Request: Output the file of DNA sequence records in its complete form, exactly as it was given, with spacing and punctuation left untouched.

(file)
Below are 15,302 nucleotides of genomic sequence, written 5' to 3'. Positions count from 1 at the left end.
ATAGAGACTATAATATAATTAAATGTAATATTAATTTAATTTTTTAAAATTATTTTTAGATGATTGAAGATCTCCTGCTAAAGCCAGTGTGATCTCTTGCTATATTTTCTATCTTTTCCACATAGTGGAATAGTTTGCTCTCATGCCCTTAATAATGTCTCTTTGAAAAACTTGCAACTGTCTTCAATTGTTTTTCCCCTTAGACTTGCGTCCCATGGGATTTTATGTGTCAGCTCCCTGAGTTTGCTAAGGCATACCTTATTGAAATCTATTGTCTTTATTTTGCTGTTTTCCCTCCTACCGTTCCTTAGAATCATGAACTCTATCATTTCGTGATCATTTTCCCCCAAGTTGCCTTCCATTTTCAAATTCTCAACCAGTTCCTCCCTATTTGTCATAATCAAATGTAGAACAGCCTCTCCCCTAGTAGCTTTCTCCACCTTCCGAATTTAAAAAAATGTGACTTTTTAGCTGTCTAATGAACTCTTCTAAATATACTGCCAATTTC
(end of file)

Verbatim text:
Below are 15,302 nucleotides of genomic sequence, written 5' to 3'. Positions count from 1 at the left end.
ATAGAGACTATAATATAATTAAATGTAATATTAATTTAATTTTTTAAAATTATTTTTAGATGATTGAAGATCTCCTGCTAAAGCCAGTGTGATCTCTTGCTATATTTTCTATCTTTTCCACATAGTGGAATAGTTTGCTCTCATGCCCTTAATAATGTCTCTTTGAAAAACTTGCAACTGTCTTCAATTGTTTTTCCCCTTAGACTTGCGTCCCATGGGATTTTATGTGTCAGCTCCCTGAGTTTGCTAAGGCATACCTTATTGAAATCTATTGTCTTTATTTTGCTGTTTTCCCTCCTACCGTTCCTTAGAATCATGAACTCTATCATTTCGTGATCATTTTCCCCCAAGTTGCCTTCCATTTTCAAATTCTCAACCAGTTCCTCCCTATTTGTCATAATCAAATGTAGAACAGCCTCTCCCCTAGTAGCTTTCTCCACCTTCCGAATTTAAAAAAATGTGACTTTTTAGCTGTCTAATGAACTCTTCTAAATATACTGCCAATTTC